Public Health and Drinking Water News Briefs – August 11th, 2006

In the News…
Public Health and Drinking Water News Briefs

August 11, 2006

EPA Releases Coliform Guide for Small Water Systems

The U.S. Environmental Protection Agency (EPA) has released a new handbook to help small non-community drinking water systems understand and comply with the federal Total Coliform Rule (TCR). Total Coliform Rule: A Handbook for Small Noncommunity Water Systems Serving Less Than 3,300 Persons, is aimed at small water systems that supply parks, rest areas, restaurants, hospitals, schools and day care centers that are not served by a public water utility.

The guide outlines sampling procedures and compliance measures to assist small water system operators in the identification of total coliform and the possibility of potential water quality issues.

The natural inhabitants of soil, lakes and rivers, total coliforms are a group of closely related bacteria that are generally harmless. However, their presence in drinking water can be an indicator of a potential water system breach or a change in the integrity of the system that may allow pathogens to enter into public drinking water. Additionally, detection of total coliforms can be a warning sign that the water system is vulnerable to hazardous fecal contamination caused by line breaks, cross-connections or compromised water sources, according to the EPA.

The EPA report features a simplified diagram (below) to assist understanding of the importance of total coliform detection.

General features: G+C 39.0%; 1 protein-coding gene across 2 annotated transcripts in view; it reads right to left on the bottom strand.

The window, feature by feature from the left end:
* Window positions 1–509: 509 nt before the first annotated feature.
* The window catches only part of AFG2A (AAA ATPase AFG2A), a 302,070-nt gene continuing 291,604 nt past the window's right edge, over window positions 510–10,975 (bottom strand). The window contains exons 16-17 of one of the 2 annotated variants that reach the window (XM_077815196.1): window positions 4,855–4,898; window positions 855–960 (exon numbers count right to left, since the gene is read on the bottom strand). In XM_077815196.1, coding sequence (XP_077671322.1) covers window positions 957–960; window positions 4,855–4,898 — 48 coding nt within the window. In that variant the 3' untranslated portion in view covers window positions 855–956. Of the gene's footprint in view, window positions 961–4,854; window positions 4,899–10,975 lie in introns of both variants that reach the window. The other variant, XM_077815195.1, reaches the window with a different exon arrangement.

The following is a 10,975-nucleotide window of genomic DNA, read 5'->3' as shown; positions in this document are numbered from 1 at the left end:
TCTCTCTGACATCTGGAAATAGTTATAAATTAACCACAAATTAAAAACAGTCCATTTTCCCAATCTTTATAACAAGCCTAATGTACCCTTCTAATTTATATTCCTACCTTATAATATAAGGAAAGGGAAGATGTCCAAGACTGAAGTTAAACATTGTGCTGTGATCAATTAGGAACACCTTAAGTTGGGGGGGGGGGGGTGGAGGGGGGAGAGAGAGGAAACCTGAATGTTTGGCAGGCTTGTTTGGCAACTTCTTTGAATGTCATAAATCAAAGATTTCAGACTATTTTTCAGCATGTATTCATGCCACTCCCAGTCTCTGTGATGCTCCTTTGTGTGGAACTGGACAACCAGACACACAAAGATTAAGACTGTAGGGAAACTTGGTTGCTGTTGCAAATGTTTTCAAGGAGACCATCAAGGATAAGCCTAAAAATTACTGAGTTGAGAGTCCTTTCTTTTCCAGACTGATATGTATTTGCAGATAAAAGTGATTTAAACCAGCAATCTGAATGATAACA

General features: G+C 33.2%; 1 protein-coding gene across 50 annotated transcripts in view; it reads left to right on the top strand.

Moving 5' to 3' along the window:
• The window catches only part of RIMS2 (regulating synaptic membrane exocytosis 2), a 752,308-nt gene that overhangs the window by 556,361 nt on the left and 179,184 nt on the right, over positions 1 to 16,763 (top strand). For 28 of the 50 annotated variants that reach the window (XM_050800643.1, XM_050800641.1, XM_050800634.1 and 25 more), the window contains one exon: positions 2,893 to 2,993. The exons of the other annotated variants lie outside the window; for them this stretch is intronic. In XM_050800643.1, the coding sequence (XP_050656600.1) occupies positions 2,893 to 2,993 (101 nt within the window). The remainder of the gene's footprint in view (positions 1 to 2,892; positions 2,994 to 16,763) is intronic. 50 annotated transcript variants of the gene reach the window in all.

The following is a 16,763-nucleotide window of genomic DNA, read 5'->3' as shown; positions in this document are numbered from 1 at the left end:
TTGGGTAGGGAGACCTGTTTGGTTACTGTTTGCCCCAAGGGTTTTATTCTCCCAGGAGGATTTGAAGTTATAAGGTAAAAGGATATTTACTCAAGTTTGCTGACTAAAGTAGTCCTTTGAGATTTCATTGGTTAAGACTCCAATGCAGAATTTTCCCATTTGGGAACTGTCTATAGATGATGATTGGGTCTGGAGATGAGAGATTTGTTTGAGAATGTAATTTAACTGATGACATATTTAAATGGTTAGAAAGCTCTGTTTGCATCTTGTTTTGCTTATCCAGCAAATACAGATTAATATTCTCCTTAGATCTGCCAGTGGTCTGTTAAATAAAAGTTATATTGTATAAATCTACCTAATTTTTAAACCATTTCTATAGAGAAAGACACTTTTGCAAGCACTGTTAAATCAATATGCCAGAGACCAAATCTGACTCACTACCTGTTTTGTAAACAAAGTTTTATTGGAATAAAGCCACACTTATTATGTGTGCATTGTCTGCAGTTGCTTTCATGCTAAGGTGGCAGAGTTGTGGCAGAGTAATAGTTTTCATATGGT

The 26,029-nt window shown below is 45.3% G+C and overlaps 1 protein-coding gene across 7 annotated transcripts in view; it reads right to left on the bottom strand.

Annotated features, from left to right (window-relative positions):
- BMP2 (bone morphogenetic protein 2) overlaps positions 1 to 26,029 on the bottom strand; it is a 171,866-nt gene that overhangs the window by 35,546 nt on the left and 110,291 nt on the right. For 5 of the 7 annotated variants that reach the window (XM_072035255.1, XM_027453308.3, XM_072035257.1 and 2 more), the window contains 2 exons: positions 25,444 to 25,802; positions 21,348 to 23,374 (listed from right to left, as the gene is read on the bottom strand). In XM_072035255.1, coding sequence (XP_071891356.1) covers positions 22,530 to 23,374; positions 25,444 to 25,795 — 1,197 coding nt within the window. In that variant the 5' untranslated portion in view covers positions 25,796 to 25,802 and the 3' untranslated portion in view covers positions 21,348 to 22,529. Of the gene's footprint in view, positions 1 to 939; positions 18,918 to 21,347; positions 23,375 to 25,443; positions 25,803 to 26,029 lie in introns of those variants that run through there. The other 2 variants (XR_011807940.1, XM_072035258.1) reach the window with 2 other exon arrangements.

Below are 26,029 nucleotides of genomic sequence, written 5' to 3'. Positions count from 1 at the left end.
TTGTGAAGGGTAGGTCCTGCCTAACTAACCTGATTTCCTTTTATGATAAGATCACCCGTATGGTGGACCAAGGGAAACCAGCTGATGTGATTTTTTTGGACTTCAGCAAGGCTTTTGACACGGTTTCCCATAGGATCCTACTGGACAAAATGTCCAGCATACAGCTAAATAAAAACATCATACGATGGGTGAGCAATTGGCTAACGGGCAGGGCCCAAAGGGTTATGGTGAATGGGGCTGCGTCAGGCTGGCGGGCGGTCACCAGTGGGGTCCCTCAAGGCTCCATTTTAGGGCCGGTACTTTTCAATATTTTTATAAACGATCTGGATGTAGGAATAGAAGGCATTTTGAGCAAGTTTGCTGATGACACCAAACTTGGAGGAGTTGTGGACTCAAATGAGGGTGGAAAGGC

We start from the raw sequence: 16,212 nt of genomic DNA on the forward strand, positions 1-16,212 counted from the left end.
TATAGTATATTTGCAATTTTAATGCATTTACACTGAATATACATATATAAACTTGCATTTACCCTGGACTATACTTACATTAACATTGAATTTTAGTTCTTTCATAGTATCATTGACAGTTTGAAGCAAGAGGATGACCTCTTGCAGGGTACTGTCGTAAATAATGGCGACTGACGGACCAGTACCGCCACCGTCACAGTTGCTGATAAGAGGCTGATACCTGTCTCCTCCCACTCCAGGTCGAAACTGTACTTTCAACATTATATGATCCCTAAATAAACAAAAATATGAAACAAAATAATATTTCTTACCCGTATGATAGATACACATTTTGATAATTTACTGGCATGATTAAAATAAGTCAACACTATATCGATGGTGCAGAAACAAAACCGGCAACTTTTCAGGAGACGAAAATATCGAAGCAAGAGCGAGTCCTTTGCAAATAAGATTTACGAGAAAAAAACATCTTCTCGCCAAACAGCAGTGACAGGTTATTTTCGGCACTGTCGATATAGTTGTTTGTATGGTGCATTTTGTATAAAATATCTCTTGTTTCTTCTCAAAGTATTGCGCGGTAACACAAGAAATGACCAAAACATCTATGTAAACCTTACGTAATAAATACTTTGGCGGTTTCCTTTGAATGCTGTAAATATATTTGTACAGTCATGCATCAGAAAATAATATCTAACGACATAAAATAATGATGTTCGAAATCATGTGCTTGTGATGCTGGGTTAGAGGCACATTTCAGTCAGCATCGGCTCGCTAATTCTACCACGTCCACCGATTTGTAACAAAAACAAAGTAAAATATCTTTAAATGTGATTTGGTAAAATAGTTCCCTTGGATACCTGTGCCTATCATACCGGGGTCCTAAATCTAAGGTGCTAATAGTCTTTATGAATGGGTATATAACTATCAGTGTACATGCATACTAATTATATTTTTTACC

The TCR sets maximum levels for certain biological contaminants in water systems and requires the periodic collection of water samples to detect the presence of coliform bacteria. Water systems exceeding theses levels must be tested further to determine if fecal coliforms or even E. coli are present. The number of routine samples required each month, quarter, or year depends on the water system’s size and source water.

To read the guide in full, please visit:

Waterborne Disease Research Summaries Published

The U.S. Environmental Protection Agency’s Office of Research and Development and Office of Water have re-issued a series of papers summarizing research conducted on waterborne disease over the past 10 years. Published in the July/August issue of the Journal of Water and Health, the collection is the result of the 1996 Safe Drinking Water Act (SDWA) amendments requiring that the EPA and the U.S. Centers for Disease Control and Prevention (CDC) conduct several waterborne disease studies toward the development of a national estimate of waterborne disease.

The SDWA-mandated studies were limited to gastrointestinal illness as the health effect of concern.

Research topics include:

  • * Infectious disease risks associated with U.S. drinking water
  • * The rate of acute gastrointestinal illness in developed countries
  • * A review of household drinking water
  • * Use of microbial risk assessment to inform the national estimate of acute gastrointestinal illness attributable to microbes in drinking water
  • * An approach for developing a national estimate of waterborne disease due to drinking water and a national estimate model application